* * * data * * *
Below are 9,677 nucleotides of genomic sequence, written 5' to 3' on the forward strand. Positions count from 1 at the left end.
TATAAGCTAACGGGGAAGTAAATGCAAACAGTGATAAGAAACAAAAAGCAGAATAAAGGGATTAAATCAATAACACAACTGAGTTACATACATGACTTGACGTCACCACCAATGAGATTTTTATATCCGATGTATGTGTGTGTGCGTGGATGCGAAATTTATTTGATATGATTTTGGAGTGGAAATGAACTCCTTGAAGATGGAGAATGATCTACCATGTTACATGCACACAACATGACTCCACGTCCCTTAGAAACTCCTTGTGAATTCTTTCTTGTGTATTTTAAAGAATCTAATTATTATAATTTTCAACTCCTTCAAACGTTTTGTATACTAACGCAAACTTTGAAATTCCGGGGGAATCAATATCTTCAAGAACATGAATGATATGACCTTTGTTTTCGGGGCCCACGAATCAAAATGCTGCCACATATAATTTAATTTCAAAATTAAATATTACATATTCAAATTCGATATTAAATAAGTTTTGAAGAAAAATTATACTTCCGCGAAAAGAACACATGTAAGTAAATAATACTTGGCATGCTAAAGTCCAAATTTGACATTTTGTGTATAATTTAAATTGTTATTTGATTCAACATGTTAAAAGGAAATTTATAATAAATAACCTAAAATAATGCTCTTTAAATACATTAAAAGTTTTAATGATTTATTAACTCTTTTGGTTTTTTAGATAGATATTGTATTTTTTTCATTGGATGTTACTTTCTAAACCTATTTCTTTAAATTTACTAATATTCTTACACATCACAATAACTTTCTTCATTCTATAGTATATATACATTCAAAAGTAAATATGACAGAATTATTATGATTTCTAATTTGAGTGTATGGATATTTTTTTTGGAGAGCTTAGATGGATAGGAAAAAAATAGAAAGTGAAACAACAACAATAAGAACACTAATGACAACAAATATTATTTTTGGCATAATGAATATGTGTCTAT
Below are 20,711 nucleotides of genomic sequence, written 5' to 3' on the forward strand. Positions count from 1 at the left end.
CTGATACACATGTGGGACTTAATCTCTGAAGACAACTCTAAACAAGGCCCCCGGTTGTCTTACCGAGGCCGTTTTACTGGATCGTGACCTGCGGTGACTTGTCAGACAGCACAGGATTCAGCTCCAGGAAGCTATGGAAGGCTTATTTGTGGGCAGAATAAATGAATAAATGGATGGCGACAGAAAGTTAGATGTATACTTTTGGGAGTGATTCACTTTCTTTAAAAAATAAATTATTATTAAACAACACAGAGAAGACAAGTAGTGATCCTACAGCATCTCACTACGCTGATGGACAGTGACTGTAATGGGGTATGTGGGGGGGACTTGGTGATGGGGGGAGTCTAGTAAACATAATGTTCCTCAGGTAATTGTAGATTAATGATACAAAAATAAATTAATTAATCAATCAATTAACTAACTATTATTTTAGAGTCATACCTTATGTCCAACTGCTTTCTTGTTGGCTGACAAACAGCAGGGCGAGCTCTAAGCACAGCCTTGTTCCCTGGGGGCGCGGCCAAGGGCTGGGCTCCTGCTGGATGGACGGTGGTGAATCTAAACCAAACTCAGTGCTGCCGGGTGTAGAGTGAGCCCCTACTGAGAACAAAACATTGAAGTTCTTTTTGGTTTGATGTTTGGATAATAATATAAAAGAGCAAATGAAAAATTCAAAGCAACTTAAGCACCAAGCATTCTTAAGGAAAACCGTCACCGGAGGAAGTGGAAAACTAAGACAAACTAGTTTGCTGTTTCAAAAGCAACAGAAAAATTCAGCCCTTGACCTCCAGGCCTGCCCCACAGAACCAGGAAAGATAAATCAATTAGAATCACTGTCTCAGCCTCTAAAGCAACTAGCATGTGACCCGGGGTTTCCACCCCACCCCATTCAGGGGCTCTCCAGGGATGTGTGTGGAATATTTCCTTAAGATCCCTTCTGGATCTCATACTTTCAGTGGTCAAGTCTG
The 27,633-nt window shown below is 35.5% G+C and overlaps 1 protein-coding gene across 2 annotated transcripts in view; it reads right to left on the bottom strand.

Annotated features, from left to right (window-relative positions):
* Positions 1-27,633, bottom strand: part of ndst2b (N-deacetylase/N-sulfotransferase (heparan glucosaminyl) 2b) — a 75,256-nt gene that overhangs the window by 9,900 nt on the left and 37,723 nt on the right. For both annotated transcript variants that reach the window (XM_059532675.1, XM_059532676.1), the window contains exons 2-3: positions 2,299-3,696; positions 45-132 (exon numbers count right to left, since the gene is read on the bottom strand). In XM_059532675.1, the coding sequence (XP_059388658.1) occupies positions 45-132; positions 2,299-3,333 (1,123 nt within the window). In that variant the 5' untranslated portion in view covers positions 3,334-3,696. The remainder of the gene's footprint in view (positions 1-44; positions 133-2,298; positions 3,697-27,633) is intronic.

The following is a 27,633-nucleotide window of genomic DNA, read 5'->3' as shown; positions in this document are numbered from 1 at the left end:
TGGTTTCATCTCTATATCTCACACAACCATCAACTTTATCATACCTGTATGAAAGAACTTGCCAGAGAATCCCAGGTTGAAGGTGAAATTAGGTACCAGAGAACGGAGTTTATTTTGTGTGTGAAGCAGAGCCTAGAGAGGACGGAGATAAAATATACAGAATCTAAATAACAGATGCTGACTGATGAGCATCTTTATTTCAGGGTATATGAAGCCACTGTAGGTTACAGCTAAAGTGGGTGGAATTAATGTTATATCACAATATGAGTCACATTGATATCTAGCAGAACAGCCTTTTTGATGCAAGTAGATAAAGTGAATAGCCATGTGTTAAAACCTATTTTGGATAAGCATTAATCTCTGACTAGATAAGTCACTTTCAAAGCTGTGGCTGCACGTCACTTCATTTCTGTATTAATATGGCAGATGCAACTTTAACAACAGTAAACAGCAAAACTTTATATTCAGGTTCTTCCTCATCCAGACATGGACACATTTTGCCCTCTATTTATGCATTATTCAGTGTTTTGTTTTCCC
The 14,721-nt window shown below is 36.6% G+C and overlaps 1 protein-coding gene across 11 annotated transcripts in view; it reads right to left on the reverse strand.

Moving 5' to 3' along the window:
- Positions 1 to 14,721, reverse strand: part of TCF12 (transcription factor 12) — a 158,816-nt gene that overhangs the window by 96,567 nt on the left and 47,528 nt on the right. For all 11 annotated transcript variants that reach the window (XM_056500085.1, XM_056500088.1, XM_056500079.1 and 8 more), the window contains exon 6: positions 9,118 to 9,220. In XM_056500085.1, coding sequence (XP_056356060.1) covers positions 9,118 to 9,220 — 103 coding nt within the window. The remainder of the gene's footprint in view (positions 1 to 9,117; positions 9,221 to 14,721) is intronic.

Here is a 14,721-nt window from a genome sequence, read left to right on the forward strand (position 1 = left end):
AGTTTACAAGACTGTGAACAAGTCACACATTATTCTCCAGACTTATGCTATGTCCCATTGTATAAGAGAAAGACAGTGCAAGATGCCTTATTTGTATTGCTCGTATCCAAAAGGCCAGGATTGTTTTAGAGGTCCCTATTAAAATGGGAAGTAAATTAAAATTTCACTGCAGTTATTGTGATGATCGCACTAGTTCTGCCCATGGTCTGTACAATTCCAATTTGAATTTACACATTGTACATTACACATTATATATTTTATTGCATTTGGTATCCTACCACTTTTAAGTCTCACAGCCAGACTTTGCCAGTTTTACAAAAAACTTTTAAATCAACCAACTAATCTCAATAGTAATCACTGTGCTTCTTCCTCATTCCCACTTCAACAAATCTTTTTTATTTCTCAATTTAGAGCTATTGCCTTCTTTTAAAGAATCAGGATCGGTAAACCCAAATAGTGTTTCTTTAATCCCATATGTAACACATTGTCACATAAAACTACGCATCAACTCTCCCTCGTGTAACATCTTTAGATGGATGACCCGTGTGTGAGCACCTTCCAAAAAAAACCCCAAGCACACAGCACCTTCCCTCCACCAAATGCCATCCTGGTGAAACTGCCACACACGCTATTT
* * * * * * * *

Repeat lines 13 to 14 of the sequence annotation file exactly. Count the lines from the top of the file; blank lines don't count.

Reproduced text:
Here is a 14,721-nt window from a genome sequence, read left to right on the forward strand (position 1 = left end):
AGTTTACAAGACTGTGAACAAGTCACACATTATTCTCCAGACTTATGCTATGTCCCATTGTATAAGAGAAAGACAGTGCAAGATGCCTTATTTGTATTGCTCGTATCCAAAAGGCCAGGATTGTTTTAGAGGTCCCTATTAAAATGGGAAGTAAATTAAAATTTCACTGCAGTTATTGTGATGATCGCACTAGTTCTGCCCATGGTCTGTACAATTCCAATTTGAATTTACACATTGTACATTACACATTATATATTTTATTGCATTTGGTATCCTACCACTTTTAAGTCTCACAGCCAGACTTTGCCAGTTTTACAAAAAACTTTTAAATCAACCAACTAATCTCAATAGTAATCACTGTGCTTCTTCCTCATTCCCACTTCAACAAATCTTTTTTATTTCTCAATTTAGAGCTATTGCCTTCTTTTAAAGAATCAGGATCGGTAAACCCAAATAGTGTTTCTTTAATCCCATATGTAACACATTGTCACATAAAACTACGCATCAACTCTCCCTCGTGTAACATCTTTAGATGGATGACCCGTGTGTGAGCACCTTCCAAAAAAAACCCCAAGCACACAGCACCTTCCCTCCACCAAATGCCATCCTGGTGAAACTGCCACACACGCTATTT